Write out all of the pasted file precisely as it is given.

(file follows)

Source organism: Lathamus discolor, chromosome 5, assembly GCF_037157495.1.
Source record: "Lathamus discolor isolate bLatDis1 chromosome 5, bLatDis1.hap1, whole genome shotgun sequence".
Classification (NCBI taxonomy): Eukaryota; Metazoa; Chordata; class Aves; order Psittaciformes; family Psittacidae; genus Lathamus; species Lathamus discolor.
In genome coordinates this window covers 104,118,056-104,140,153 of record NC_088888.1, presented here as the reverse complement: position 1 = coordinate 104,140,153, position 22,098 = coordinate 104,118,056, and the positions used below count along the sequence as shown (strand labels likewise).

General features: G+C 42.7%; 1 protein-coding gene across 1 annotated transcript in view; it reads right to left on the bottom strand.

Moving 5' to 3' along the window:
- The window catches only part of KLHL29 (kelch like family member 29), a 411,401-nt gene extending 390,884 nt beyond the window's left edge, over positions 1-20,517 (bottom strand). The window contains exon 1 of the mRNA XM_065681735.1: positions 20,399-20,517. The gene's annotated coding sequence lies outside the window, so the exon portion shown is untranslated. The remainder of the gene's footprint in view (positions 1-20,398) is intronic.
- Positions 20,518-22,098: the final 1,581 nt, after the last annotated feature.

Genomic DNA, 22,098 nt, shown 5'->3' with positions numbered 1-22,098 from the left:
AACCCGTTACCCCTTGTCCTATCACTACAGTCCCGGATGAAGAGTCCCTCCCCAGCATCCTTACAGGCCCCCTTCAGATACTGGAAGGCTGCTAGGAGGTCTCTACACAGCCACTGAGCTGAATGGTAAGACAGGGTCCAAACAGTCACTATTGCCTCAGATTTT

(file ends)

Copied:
Source organism: Lathamus discolor, chromosome 5, assembly GCF_037157495.1.
Source record: "Lathamus discolor isolate bLatDis1 chromosome 5, bLatDis1.hap1, whole genome shotgun sequence".
Classification (NCBI taxonomy): Eukaryota; Metazoa; Chordata; class Aves; order Psittaciformes; family Psittacidae; genus Lathamus; species Lathamus discolor.
In genome coordinates this window covers 104,118,056-104,140,153 of record NC_088888.1, presented here as the reverse complement: position 1 = coordinate 104,140,153, position 22,098 = coordinate 104,118,056, and the positions used below count along the sequence as shown (strand labels likewise).

General features: G+C 42.7%; 1 protein-coding gene across 1 annotated transcript in view; it reads right to left on the bottom strand.

Moving 5' to 3' along the window:
- The window catches only part of KLHL29 (kelch like family member 29), a 411,401-nt gene extending 390,884 nt beyond the window's left edge, over positions 1-20,517 (bottom strand). The window contains exon 1 of the mRNA XM_065681735.1: positions 20,399-20,517. The gene's annotated coding sequence lies outside the window, so the exon portion shown is untranslated. The remainder of the gene's footprint in view (positions 1-20,398) is intronic.
- Positions 20,518-22,098: the final 1,581 nt, after the last annotated feature.

Genomic DNA, 22,098 nt, shown 5'->3' with positions numbered 1-22,098 from the left:
AACCCGTTACCCCTTGTCCTATCACTACAGTCCCGGATGAAGAGTCCCTCCCCAGCATCCTTACAGGCCCCCTTCAGATACTGGAAGGCTGCTAGGAGGTCTCTACACAGCCACTGAGCTGAATGGTAAGACAGGGTCCAAACAGTCACTATTGCCTCAGATTTT